Doughnuts.  That's what we had for breakfast that morning.  It was the first and only time I have made doughnuts in Africa.  They were a special St. Patrick's Day treat.  We enjoyed them.  Until the phone rang and the confusion began.  I didn't get to clean up the mess.  The counters were covered with flour. The pan of oil sat on the stove.  It didn't matter.  All that mattered in those moments was getting out, getting to safety.  I don't think I'll ever forget that 90 minutes between the time I took the last bite of my doughnut and the time that our van exited that compound.  How can you forget the sensation of handing your child a suitcase and telling them to fill it up with whatever they think they'll need, being unable to assure them that they can come back and get their special things another time?  How do you forget their frenzied hugs to their dogs and their new kitten.  You don't forget.  And neither do they.

Looking back, I'm not sure we would have done it the same way.  But then, I think we would have.  We had one option and that was to call our security contact.  He told us to go and to go quickly.  We did.  I really think it was as calm and as orderly and as faith-relying as a moment like that can be.  But it was still terrifying.

Were we really in any imminent danger?  I don't know.  How can we know?  We had reason to believe we were.  We were counseled to respond as if we were.  And we did.   Could we still be living safely in that same compound today, further invested in the work and the relationships that we'd planted?  Maybe.  Maybe not.  It's not for me to know.

Those days that followed, those long, painful days were some of the most relieving and exhausting and confusing days I've known.  The decision to move wasn't a given for us.  Of the four families that chose not to return, I think we probably held out the longest in letting it go.  Not because we loved the people more, not because we're tougher, not because we love God or want to serve him any more than they do.  I don't know why, but it was a painful and difficult decision.  As much as I had sensed the Spirit stirring my heart with the reality that this insecure place may not work for us, even in the weeks before the evacuation, it was still a great and painful loss.  The decision to leave and start over did not come lightly.  Honestly, we still wrestle with it.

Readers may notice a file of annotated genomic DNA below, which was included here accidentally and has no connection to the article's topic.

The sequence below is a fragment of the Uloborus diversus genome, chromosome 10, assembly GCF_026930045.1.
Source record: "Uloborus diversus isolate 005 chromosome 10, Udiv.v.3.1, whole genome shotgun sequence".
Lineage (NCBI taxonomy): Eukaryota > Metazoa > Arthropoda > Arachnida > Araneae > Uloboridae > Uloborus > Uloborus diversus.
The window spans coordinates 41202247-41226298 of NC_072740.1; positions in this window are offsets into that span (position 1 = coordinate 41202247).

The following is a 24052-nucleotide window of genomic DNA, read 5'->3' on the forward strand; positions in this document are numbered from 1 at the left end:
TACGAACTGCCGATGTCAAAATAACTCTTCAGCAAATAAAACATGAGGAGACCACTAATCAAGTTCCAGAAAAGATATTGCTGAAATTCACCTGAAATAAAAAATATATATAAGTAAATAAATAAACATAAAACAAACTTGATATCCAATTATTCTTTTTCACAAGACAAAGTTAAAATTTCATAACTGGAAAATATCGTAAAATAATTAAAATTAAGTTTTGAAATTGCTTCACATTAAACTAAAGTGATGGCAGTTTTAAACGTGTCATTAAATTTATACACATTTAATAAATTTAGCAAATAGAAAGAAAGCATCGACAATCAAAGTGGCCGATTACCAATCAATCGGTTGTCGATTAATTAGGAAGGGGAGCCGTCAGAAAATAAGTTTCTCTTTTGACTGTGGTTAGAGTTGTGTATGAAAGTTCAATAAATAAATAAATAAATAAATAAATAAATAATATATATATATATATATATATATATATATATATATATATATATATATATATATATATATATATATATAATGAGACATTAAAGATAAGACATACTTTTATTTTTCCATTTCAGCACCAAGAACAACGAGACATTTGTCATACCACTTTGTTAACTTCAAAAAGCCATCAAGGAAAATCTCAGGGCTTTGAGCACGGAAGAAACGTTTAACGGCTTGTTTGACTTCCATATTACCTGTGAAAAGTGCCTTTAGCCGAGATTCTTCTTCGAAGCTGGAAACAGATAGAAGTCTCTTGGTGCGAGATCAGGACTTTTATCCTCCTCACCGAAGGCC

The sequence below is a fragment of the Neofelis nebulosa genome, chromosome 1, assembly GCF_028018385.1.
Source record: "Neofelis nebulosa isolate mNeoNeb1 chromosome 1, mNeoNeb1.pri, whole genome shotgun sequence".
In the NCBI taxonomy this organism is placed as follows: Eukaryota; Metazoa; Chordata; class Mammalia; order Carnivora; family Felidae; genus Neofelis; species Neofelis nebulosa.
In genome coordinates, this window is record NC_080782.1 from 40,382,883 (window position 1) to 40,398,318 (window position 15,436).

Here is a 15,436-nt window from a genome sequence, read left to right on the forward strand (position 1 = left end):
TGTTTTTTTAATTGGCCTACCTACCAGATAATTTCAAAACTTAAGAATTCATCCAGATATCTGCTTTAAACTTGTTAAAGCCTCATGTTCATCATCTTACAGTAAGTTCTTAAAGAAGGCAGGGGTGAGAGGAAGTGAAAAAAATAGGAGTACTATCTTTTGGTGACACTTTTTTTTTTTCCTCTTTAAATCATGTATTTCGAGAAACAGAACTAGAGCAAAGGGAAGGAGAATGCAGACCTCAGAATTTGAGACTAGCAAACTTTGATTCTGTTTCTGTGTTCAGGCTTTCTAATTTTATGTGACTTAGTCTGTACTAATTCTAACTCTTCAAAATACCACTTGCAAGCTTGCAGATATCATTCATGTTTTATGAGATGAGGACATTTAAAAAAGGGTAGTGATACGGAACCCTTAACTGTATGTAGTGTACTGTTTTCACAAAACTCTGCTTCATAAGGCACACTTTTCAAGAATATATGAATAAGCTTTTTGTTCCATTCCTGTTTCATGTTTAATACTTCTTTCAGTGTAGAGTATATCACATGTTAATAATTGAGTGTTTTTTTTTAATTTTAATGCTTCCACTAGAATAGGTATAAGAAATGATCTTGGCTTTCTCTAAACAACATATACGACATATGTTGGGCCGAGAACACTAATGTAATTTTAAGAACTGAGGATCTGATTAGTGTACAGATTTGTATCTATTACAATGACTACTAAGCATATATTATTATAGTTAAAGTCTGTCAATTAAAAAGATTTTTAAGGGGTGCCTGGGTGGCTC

And I'm not gonna lie, this year, it's been a tough one.  Not everyone has been supportive.  Not everyone understands.  Don't get me wrong, our parents and other folks who read BBC Africa and love us, they exhaled in a major way.  Our leadership has been very supportive.  But people who love that place...not so much.  I guess I can understand.  We're the wimps.  We're the ones who couldn't cut it.  We're the ones that don't have enough faith.  We're the quitters.  At least, those are the voices that we're sometimes tempted to listen to.  And sickeningly enough, there are human beings who love Jesus who have told us those very things.

When I look back on what I've learned as I've lived out this year, I think there are two major takeaways for me.  The first, I think, has been the understanding that I need to extend grace.  Loads of it.  Because I understand, now more than ever, that every person, every family has to walk their own unique journey with God.  No one can do it for them.  No one can put their face to the ground and cry out to God for my family like I can.  No one can tune their heart to sense God's call for my family like I can.  At the end of the day, I am the person best equipped to advocate for my family.  Just as you are the best person to advocate for yours.  I realize that God is so, so unconventional.  He will do what He does in the way He wants to do it according to His perfect plans.  His plan for my family will likely look nothing like His plan for your family.  And shame on me if I think it ought to.